A video was posted recently on YouTube containing 50 minutes of highlights of the young Chinese basketball prospect Zhou Qi. I had heard of Zhou before but honestly this was the first real in depth video I have watched on him. My first thoughts watching it were negative. Just a skinny, tall guy that gets blocks against talent that’s arguably inferior to NCAA basketball. A few more minutes into the video I began to get excited, he almost reminded me of Thon Maker1 (more on him later). Then I came back down to Earth and landed somewhere in between. There aren’t many scouting videos out on Zhou yet, but he is mocked as the 16th pick in the 2016 draft.2 He is obviously going to draw comparisons to Yao Ming but that is a very lazy analysis. Before we start I would just like to say drawing conclusions from a 50 minute video isn’t exactly the ideal version of hard work. So let’s take a look at Zhou Qi and his highlight video, and cast what most likely is a way to early judgment.
Zhou Qi currently plays in the Chinese Basketball Association, a league chock full of players recognizable to even casual NBA fans (each team is allowed two Americans). Playing for the Xinjiang Guanghui Flying Tigers, his teammates are Andray Blatche and Jordan Crawford. He has also played in a few international competitions including the FIBA U-19 championships. He has played some decent competition, so it’s not like he is going to be Dante Exum or Darko Milicic coming into the draft with not a lot of film against good competition.
Listed at 7’1” and between 210lbs and 220lbs he is a very thin, wiry, and arguably undersized player. He looks like a weak 220 as well. His arms are just wiry and he just looks like he floats, and not in a good way. He does have broad shoulders so we could see a bit of an Anthony Davis situation. Davis came into the league weighing 220lbs on a 6’10” frame. Now into his third year in the League Davis has added 18lbs3 and is a much more imposing figure. Such a transformation is not out of the question for Zhou Qi, but teams should be cautious before they hedge their bets on him being able to bang down low. Currently he gets backed down easily4 and barely even moves the rim when he dunks5 at times. He is working on getting stronger, he is shown weightlifting in the video, but he has a ways to go.
Zhou has excellent ball handling skills for a big. He occasionally brings the ball up the floor6 but don’t expect him to be a point forward. He has shown a decent euro step7 but at times he just looks awkward8 and may not get away with that vs. NBA defenses. Finally, he has solid court vision and passing ability9 and knows when to throw it down the court10. All in all he has above average ball skills for an awkward looking 7-footer.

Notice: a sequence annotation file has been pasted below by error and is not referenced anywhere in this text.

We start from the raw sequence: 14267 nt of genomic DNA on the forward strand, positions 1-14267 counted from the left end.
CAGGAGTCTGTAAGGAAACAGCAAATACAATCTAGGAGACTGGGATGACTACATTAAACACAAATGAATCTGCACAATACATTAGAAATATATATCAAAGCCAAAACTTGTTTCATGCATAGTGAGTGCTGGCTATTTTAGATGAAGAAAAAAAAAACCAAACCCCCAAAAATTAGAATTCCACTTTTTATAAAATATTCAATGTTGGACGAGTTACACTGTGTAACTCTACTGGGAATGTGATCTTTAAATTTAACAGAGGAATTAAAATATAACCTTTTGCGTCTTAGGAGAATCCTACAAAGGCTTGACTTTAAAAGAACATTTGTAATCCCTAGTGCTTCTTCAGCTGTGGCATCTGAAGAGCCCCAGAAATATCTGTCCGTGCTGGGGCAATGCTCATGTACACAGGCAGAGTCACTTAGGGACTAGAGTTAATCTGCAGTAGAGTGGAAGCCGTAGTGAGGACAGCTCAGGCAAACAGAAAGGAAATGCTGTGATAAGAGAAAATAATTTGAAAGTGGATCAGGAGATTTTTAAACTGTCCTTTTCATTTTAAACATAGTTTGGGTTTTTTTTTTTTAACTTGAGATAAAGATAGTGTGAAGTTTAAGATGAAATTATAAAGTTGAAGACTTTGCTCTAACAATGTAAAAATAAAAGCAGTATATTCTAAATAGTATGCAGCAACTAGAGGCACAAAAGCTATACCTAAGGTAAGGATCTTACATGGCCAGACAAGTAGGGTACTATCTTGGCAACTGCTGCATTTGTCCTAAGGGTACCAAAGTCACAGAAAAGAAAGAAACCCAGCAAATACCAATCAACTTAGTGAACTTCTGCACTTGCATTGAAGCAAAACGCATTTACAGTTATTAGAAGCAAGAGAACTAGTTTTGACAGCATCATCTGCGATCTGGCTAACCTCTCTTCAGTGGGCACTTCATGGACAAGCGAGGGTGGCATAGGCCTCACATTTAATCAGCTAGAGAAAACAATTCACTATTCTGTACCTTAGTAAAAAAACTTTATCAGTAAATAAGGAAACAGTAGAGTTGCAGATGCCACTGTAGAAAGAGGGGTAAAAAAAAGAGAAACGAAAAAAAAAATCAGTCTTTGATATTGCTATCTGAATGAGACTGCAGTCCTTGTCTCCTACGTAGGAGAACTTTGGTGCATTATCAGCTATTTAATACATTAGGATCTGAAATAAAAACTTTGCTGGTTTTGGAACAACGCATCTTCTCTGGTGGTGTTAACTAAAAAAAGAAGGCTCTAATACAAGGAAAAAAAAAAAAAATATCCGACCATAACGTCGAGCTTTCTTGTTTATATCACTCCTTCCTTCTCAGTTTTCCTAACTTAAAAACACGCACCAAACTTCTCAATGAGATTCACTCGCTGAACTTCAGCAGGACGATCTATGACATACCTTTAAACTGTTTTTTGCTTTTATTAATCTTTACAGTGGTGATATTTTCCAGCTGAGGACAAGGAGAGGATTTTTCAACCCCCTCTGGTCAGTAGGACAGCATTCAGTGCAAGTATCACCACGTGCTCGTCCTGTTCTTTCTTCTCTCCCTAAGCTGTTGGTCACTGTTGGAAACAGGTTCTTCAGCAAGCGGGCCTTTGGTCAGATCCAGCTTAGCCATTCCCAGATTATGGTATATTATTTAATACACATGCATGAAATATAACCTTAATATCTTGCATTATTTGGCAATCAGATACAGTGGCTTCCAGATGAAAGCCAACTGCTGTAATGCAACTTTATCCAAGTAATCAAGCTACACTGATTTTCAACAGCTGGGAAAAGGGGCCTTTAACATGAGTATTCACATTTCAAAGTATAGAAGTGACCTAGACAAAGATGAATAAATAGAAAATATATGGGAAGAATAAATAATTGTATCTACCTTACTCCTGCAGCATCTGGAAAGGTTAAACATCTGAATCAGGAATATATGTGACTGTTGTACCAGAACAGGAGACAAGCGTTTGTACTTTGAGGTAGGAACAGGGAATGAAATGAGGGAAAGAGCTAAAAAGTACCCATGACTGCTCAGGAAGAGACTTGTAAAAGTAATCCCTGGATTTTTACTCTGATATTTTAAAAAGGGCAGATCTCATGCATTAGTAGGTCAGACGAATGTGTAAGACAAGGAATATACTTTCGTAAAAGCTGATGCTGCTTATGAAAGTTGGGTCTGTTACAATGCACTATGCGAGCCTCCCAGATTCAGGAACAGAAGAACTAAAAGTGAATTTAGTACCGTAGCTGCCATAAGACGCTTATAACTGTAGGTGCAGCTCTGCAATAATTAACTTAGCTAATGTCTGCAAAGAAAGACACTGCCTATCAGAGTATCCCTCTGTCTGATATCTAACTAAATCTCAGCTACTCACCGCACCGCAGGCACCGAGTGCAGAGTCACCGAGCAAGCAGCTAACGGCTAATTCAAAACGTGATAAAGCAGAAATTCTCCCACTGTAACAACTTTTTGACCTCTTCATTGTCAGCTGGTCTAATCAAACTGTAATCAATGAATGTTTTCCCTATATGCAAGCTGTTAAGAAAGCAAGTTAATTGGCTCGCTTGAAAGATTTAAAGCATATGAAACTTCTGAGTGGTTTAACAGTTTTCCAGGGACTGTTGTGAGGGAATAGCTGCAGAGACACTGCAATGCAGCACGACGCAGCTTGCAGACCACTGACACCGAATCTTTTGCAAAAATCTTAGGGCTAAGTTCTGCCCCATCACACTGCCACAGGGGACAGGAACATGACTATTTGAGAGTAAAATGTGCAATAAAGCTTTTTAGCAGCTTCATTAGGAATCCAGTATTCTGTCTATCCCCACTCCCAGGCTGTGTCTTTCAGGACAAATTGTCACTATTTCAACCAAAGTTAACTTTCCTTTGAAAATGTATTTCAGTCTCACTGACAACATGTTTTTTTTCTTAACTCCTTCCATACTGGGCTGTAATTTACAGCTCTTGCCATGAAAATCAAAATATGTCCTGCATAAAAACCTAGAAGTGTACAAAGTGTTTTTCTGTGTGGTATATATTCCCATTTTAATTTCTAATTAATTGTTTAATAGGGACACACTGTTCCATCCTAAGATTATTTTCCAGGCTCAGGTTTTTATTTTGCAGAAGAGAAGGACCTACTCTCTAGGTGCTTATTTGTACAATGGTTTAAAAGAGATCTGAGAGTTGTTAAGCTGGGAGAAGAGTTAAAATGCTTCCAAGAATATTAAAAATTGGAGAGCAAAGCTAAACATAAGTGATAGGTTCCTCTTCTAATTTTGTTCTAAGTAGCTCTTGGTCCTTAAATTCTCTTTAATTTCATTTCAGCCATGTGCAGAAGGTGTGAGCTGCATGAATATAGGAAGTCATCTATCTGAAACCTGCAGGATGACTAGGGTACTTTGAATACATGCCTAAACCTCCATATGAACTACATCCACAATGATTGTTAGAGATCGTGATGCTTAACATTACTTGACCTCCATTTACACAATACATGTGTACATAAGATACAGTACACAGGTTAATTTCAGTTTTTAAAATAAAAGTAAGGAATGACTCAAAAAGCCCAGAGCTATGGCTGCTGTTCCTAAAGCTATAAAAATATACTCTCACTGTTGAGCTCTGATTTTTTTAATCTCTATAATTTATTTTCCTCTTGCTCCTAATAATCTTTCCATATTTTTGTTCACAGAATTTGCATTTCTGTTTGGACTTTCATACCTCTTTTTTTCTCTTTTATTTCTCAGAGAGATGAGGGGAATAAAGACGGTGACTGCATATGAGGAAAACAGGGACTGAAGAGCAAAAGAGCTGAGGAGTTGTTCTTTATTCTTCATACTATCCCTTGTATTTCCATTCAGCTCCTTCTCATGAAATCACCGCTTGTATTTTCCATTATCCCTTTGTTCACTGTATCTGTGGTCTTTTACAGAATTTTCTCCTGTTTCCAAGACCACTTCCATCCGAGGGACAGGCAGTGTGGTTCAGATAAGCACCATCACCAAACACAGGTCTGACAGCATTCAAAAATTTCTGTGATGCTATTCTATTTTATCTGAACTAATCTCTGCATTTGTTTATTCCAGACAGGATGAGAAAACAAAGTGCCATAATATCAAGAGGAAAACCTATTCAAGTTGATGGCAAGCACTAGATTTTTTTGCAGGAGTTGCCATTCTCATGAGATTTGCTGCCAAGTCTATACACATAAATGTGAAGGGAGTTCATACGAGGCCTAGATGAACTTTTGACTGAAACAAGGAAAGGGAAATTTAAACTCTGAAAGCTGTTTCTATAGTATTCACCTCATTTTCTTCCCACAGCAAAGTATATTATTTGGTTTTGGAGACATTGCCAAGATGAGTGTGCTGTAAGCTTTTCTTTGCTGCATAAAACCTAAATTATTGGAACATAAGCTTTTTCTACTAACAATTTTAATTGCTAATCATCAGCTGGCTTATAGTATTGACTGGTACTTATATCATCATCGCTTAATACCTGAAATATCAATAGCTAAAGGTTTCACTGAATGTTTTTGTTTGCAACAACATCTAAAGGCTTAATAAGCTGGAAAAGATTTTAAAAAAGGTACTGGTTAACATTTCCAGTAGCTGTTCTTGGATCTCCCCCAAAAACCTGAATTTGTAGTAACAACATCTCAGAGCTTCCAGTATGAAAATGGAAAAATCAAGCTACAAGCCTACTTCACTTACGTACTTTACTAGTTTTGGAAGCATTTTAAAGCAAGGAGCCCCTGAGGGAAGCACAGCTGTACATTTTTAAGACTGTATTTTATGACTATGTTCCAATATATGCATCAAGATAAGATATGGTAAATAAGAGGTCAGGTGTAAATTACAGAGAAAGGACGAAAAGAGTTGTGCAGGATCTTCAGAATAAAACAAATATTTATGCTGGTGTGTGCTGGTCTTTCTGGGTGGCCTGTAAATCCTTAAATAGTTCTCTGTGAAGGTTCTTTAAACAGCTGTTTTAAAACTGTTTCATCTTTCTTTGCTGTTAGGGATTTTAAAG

He has solid fundamentals and a really good looking shot for a guy his size. He has shown range out to 3 and I could honestly see him playing as a stretch 5, a role which seems to be becoming increasingly common. His post moves are solid but he needs to work on getting more counter moves. His go to move is a baseline spin and when he is pushed off the block he has a nice face up, up and under move. Strength is the common theme here however. He gets pushed off the block easily and I really doubt he can go through people to finish right now. Another thing I noticed is that he is always dunking with two hands. This isn’t a huge thing, maybe he just likes to be extra sure the ball goes through the hoop. But, if he lacks the hand strength to dunk with one hand consistently, that’s a huge issue. A 7-footer needs to be able to go get bad passes and long boards with one hand. In the video he is shown working out with gloves on, which may be him trying to work on this issue.11 According to the stats he looks like he might be a decent offensive rebounder, a little over a third of his rebounds come on that end.12 A lot of those seem to be times where he just slips by the defense for a put back. Not necessarily a bad thing, it shows good awareness, but he isn’t exactly fighting for rebounds.
Zhou is a solid perimeter defende, plays the pick and roll well, and gets back in transition. Like I said earlier he easily gets backed down. He has good awareness and timing on shot blocking but tends to block shots into the stands. It may look exciting but it gives the other team a BLOB or SLOB. Unfortuantely, he’s not a great rebounder for his size, sitting at just 17.89 DRB%.13
An offensive-minded, high basketball IQ center, with shot blocking potential. That’s how I would describe Zhou Qi. He still needs to grow a lot physically in order to be successful. I have doubts that he could play PF in the NBA. He may be mobile for a center but a vast majority of NBA power forwards would blow right by him. Remember I said he reminded me of Thon Maker in a way. The big difference is that even though they are similar sizes, Thon Maker moves, scores, handles, and is built like a guard. Zhou Qi is built like an extremely skinny big man with slightly above average perimeter skills. I would draft him in the late first, if my team either had no immediate needs or I had another pick that I could acquire a possible contributor with. I think he needs to get stronger to succeed in the NBA, but Manute Bol did make a decent career for himself. If he gets stronger I could see him being a starting big on a bad team or the first big off the bench for a playoff contender. If he goes through an Anthony Davis like transformation (not likely), I could see him being an asset almost any team would like to have.
Likely NBA Comparison: Shorter Manute Bol with better offensive skills.
#1 high school recruit, formerly class of 2016 ↩
2:27, 2:54 ↩
Several companies make gloves that worsen your grip in order to work on ball handling, etc. ↩